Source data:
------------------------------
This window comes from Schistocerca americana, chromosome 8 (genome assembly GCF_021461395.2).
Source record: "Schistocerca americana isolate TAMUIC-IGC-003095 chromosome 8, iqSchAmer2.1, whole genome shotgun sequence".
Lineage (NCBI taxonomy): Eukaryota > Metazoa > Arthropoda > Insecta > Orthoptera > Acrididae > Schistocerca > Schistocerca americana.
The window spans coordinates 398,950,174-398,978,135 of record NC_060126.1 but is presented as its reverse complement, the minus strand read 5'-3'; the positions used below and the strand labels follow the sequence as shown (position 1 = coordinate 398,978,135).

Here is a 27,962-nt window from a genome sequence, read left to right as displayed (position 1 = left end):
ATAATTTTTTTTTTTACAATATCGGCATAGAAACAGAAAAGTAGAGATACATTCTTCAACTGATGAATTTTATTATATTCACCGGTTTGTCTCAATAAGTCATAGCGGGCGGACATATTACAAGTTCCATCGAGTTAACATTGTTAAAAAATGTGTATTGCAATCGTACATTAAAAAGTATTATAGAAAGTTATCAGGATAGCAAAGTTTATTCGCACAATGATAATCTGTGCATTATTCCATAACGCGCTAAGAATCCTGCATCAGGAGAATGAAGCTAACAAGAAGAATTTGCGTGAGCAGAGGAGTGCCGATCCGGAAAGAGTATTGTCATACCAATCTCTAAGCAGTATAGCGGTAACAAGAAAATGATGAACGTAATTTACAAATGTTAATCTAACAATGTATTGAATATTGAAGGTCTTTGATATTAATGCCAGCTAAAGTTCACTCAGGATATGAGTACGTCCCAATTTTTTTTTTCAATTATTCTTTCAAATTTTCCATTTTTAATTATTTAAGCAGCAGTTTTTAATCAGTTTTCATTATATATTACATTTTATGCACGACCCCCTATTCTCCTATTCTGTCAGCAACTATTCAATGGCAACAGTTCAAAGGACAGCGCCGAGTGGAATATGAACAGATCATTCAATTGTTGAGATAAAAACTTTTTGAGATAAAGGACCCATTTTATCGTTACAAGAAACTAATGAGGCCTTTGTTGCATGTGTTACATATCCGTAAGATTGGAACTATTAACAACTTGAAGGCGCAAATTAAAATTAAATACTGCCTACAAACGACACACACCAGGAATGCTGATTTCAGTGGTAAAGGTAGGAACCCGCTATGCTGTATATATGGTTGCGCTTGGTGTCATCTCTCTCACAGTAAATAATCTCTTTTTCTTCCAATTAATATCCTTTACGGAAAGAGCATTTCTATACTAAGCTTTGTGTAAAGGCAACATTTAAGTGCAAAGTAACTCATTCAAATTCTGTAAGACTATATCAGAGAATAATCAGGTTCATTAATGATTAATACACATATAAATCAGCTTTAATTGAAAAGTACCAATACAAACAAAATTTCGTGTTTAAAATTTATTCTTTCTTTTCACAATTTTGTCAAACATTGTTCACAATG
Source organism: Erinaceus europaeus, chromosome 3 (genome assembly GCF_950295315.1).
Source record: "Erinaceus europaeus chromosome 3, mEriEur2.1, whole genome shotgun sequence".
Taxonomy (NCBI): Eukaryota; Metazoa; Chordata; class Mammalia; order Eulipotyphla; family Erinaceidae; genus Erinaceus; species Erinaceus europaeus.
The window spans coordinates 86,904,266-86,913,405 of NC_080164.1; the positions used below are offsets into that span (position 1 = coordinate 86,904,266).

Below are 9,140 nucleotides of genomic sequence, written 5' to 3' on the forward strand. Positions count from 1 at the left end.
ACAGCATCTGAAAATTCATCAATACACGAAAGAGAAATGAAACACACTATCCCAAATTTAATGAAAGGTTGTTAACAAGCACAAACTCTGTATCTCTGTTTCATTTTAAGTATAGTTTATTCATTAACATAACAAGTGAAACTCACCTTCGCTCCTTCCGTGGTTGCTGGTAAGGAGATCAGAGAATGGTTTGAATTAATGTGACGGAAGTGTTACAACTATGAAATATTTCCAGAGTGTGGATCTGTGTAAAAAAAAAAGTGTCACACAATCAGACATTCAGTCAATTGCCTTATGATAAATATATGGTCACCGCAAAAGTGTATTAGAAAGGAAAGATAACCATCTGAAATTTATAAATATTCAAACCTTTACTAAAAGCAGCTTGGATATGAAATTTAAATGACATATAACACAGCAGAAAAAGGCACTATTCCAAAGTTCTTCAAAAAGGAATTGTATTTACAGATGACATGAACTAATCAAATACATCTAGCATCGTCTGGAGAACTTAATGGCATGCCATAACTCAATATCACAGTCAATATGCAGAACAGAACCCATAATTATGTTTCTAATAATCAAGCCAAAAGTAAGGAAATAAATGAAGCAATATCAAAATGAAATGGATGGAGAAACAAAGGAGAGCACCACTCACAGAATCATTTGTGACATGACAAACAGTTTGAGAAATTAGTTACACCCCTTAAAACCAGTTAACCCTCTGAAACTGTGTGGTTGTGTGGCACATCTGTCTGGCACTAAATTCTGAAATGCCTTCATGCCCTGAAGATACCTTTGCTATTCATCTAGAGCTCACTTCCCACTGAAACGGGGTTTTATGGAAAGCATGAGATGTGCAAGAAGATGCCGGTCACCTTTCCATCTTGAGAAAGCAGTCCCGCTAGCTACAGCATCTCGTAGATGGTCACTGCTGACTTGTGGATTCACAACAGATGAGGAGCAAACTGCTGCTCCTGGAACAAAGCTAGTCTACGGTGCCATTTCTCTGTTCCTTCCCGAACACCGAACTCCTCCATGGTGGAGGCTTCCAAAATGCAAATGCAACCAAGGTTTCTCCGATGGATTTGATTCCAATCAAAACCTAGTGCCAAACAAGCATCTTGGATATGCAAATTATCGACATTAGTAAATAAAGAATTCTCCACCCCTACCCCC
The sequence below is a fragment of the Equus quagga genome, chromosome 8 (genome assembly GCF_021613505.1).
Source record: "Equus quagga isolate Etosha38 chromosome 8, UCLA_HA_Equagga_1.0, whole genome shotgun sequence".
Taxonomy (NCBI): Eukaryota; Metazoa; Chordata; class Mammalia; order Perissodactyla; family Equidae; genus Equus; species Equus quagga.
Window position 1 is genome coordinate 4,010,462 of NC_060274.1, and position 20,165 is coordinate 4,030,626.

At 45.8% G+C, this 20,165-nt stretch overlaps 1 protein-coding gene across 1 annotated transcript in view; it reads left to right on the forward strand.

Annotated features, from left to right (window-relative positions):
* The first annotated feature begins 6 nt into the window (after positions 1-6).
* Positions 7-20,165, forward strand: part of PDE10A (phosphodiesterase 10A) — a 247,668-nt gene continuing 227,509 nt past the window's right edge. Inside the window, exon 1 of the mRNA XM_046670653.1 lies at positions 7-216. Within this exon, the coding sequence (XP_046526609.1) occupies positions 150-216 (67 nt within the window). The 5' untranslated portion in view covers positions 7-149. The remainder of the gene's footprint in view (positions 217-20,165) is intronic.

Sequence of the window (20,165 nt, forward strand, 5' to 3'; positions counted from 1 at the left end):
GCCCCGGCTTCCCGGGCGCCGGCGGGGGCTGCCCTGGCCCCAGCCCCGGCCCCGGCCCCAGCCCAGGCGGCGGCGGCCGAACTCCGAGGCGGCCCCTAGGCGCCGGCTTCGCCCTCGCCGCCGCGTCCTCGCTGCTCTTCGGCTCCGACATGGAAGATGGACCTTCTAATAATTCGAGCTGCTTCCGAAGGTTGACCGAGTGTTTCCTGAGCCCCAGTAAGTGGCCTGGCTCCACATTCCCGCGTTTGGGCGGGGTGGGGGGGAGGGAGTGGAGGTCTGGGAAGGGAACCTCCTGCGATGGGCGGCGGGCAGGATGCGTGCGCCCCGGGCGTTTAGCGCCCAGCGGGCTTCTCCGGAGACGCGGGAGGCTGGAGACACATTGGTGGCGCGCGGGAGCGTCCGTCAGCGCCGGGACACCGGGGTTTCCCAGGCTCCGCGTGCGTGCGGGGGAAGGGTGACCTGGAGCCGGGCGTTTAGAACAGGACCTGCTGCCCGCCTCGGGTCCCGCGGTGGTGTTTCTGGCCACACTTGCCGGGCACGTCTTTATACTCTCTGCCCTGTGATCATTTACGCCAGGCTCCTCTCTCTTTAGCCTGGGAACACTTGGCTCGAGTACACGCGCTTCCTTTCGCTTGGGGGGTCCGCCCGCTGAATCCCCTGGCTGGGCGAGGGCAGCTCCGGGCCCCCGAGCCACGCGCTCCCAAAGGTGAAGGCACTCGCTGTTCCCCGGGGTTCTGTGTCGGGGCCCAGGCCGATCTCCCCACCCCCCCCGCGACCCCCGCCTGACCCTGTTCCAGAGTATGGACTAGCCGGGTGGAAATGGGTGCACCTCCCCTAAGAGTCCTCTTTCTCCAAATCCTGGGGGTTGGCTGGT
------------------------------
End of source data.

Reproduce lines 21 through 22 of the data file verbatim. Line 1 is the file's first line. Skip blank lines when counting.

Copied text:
Sequence of the window (20,165 nt, forward strand, 5' to 3'; positions counted from 1 at the left end):
GCCCCGGCTTCCCGGGCGCCGGCGGGGGCTGCCCTGGCCCCAGCCCCGGCCCCGGCCCCAGCCCAGGCGGCGGCGGCCGAACTCCGAGGCGGCCCCTAGGCGCCGGCTTCGCCCTCGCCGCCGCGTCCTCGCTGCTCTTCGGCTCCGACATGGAAGATGGACCTTCTAATAATTCGAGCTGCTTCCGAAGGTTGACCGAGTGTTTCCTGAGCCCCAGTAAGTGGCCTGGCTCCACATTCCCGCGTTTGGGCGGGGTGGGGGGGAGGGAGTGGAGGTCTGGGAAGGGAACCTCCTGCGATGGGCGGCGGGCAGGATGCGTGCGCCCCGGGCGTTTAGCGCCCAGCGGGCTTCTCCGGAGACGCGGGAGGCTGGAGACACATTGGTGGCGCGCGGGAGCGTCCGTCAGCGCCGGGACACCGGGGTTTCCCAGGCTCCGCGTGCGTGCGGGGGAAGGGTGACCTGGAGCCGGGCGTTTAGAACAGGACCTGCTGCCCGCCTCGGGTCCCGCGGTGGTGTTTCTGGCCACACTTGCCGGGCACGTCTTTATACTCTCTGCCCTGTGATCATTTACGCCAGGCTCCTCTCTCTTTAGCCTGGGAACACTTGGCTCGAGTACACGCGCTTCCTTTCGCTTGGGGGGTCCGCCCGCTGAATCCCCTGGCTGGGCGAGGGCAGCTCCGGGCCCCCGAGCCACGCGCTCCCAAAGGTGAAGGCACTCGCTGTTCCCCGGGGTTCTGTGTCGGGGCCCAGGCCGATCTCCCCACCCCCCCCGCGACCCCCGCCTGACCCTGTTCCAGAGTATGGACTAGCCGGGTGGAAATGGGTGCACCTCCCCTAAGAGTCCTCTTTCTCCAAATCCTGGGGGTTGGCTGGT